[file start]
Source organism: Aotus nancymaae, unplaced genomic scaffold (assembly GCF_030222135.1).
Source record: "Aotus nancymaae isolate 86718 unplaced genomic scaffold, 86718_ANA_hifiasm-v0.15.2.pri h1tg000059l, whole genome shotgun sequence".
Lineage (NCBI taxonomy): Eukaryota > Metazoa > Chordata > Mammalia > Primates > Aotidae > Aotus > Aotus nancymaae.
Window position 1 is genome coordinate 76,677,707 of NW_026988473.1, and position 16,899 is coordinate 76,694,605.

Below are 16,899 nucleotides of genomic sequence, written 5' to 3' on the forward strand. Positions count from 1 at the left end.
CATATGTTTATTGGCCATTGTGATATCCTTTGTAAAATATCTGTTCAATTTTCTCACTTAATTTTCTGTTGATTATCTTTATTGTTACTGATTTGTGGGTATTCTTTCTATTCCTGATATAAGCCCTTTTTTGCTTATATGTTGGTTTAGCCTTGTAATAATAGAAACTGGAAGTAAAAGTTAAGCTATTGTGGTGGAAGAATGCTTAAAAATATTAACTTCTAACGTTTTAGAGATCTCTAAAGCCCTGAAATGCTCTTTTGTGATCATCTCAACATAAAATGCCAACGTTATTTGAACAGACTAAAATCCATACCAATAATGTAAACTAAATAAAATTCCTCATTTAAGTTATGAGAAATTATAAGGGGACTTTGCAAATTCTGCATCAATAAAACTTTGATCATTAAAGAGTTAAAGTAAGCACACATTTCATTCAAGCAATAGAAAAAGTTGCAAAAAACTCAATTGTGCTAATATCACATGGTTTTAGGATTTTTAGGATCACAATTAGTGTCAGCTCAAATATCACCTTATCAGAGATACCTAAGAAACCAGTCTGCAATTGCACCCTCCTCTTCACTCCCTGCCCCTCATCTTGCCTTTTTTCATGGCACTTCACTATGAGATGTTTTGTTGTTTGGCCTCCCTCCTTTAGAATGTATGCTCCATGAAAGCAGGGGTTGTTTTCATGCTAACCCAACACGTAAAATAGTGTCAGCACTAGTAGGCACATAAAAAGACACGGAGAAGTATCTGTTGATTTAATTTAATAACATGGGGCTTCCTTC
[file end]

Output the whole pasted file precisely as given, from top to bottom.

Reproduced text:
Source organism: Aotus nancymaae, unplaced genomic scaffold (assembly GCF_030222135.1).
Source record: "Aotus nancymaae isolate 86718 unplaced genomic scaffold, 86718_ANA_hifiasm-v0.15.2.pri h1tg000059l, whole genome shotgun sequence".
Lineage (NCBI taxonomy): Eukaryota > Metazoa > Chordata > Mammalia > Primates > Aotidae > Aotus > Aotus nancymaae.
Window position 1 is genome coordinate 76,677,707 of NW_026988473.1, and position 16,899 is coordinate 76,694,605.

Below are 16,899 nucleotides of genomic sequence, written 5' to 3' on the forward strand. Positions count from 1 at the left end.
CATATGTTTATTGGCCATTGTGATATCCTTTGTAAAATATCTGTTCAATTTTCTCACTTAATTTTCTGTTGATTATCTTTATTGTTACTGATTTGTGGGTATTCTTTCTATTCCTGATATAAGCCCTTTTTTGCTTATATGTTGGTTTAGCCTTGTAATAATAGAAACTGGAAGTAAAAGTTAAGCTATTGTGGTGGAAGAATGCTTAAAAATATTAACTTCTAACGTTTTAGAGATCTCTAAAGCCCTGAAATGCTCTTTTGTGATCATCTCAACATAAAATGCCAACGTTATTTGAACAGACTAAAATCCATACCAATAATGTAAACTAAATAAAATTCCTCATTTAAGTTATGAGAAATTATAAGGGGACTTTGCAAATTCTGCATCAATAAAACTTTGATCATTAAAGAGTTAAAGTAAGCACACATTTCATTCAAGCAATAGAAAAAGTTGCAAAAAACTCAATTGTGCTAATATCACATGGTTTTAGGATTTTTAGGATCACAATTAGTGTCAGCTCAAATATCACCTTATCAGAGATACCTAAGAAACCAGTCTGCAATTGCACCCTCCTCTTCACTCCCTGCCCCTCATCTTGCCTTTTTTCATGGCACTTCACTATGAGATGTTTTGTTGTTTGGCCTCCCTCCTTTAGAATGTATGCTCCATGAAAGCAGGGGTTGTTTTCATGCTAACCCAACACGTAAAATAGTGTCAGCACTAGTAGGCACATAAAAAGACACGGAGAAGTATCTGTTGATTTAATTTAATAACATGGGGCTTCCTTC